In the past few days I have begun to atone for my private failings with my friends and my religious community. The remorse I feel will always be with me. Words cannot describe how grateful I am for the love and compassion they have shown me. From those to whom much is given, much is expected. I have been given much: the love of my family, the faith and trust of Orthodox Jews everywhere, and the chance to be Your Moral Leader. I am deeply sorry that I did not live up to what was expected of me. To every Torah Jew, and to all those who believed in what I tried to stand for, I sincerely apologize.
I look at my time as Your Moral Leader with a sense of what might have been, but I also know that as a public servant I, and the remarkable people with whom I worked, have accomplished a great deal. There is much more to be done, and I cannot allow my private failings to disrupt the people’s work. Over the course of my public life, I have insisted, I believe correctly, that people, regardless of their position or power, take responsibility for their conduct. I can and will ask no less of myself. For this reason, I am resigning from the office of Your Moral Leader. At Rabbi Steven Weil’s request, the resignation will be effective Monday, March 17, a date that he believes will permit an orderly transition.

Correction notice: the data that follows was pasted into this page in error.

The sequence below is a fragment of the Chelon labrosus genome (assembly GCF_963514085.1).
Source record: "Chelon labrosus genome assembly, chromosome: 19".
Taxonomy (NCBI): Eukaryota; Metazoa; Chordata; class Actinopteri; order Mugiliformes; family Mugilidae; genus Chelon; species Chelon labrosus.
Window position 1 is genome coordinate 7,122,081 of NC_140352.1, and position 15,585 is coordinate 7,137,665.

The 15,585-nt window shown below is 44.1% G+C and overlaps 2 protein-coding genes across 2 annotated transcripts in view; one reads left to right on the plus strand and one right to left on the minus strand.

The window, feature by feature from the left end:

I go forward with the belief, as others have said, that as human beings, our greatest glory consists not in never falling, but in rising every time we fall. As I leave public life, I will first do what I need to do to help and heal myself and my family. Then I will try once again, outside of religion, to serve the common good and to move toward the ideals and solutions which I believe can build a future of hope and opportunity for us and for our children. I hope all Jews will join my prayers for my friend, Rabbi Weil, as he embarks on his new mission, and I thank the public once again for the privilege of service.